Defensive medicine is prevalent among US neurosurgeons due to the high risk of malpractice claims. This study provides national estimates of US neurosurgeons' defensive behaviors and perceptions.
To examine the relationship of defensive medicine—both “assurance” behaviors and “avoidance” behaviors—to the liability environment.
A 51-question online survey was sent to 3344 US neurosurgeon members of the American Board of Neurological Surgeons (ABNS). The survey was anonymous and conducted over 6 weeks in the spring of 2011. The previously validated questionnaire contained questions on neurosurgeon, patient, and practice characteristics; perceptions of the liability environment; and defensive-medicine behaviors. Bivariate and multivariate analyses examined the state liability risk environment as a predictor of a neurosurgeon's likelihood of practicing defensive medicine.
A total of 1026 neurosurgeons completed the survey (31% response rate). Neurosurgeons' perceptions of their state's liability environment generally corresponded well to more objective measures of state-level liability risk because 83% of respondents correctly identified that they were practicing in a high-risk environment. When controlling for surgeon experience, income, high-risk patient load, liability history, and type of patient insurance, neurosurgeons were 50% more likely to practice defensive medicine in high-risk states compared with low-risk-risk states (odds ratio: 1.5, P < .05).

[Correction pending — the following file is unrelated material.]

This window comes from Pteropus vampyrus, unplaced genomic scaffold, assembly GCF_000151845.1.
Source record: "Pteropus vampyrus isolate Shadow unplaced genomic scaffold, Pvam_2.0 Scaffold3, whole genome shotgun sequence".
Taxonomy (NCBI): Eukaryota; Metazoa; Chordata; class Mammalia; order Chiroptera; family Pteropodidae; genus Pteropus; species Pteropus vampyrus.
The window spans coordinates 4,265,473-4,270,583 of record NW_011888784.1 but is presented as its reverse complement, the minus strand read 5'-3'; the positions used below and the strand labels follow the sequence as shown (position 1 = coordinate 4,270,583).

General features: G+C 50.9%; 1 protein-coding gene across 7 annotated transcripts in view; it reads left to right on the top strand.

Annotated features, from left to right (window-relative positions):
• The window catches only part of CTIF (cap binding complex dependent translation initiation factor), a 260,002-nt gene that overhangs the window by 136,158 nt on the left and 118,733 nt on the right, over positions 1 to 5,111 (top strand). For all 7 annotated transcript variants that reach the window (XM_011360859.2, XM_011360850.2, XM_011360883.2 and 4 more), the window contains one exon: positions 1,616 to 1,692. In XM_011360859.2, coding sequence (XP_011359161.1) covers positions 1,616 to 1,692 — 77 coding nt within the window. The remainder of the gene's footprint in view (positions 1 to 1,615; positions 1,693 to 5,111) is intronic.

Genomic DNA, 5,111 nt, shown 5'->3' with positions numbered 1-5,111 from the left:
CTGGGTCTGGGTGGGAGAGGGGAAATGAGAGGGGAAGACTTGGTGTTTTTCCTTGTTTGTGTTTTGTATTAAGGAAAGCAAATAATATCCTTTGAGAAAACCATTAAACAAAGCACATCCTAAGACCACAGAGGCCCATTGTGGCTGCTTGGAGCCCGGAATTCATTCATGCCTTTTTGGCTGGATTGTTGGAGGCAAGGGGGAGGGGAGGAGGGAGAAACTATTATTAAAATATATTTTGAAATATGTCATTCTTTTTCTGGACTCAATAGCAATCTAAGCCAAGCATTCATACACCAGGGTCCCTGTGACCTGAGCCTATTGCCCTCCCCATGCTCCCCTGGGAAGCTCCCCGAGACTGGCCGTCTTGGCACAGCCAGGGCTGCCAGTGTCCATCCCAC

Both avoidance and assurance behaviors are prevalent among US neurosurgeons and are correlated with subjective and objective measures of state-level liability risk. Defensive medicine practices do not align with patient-centered care and may contribute to increased inefficiency in an already taxed health care system.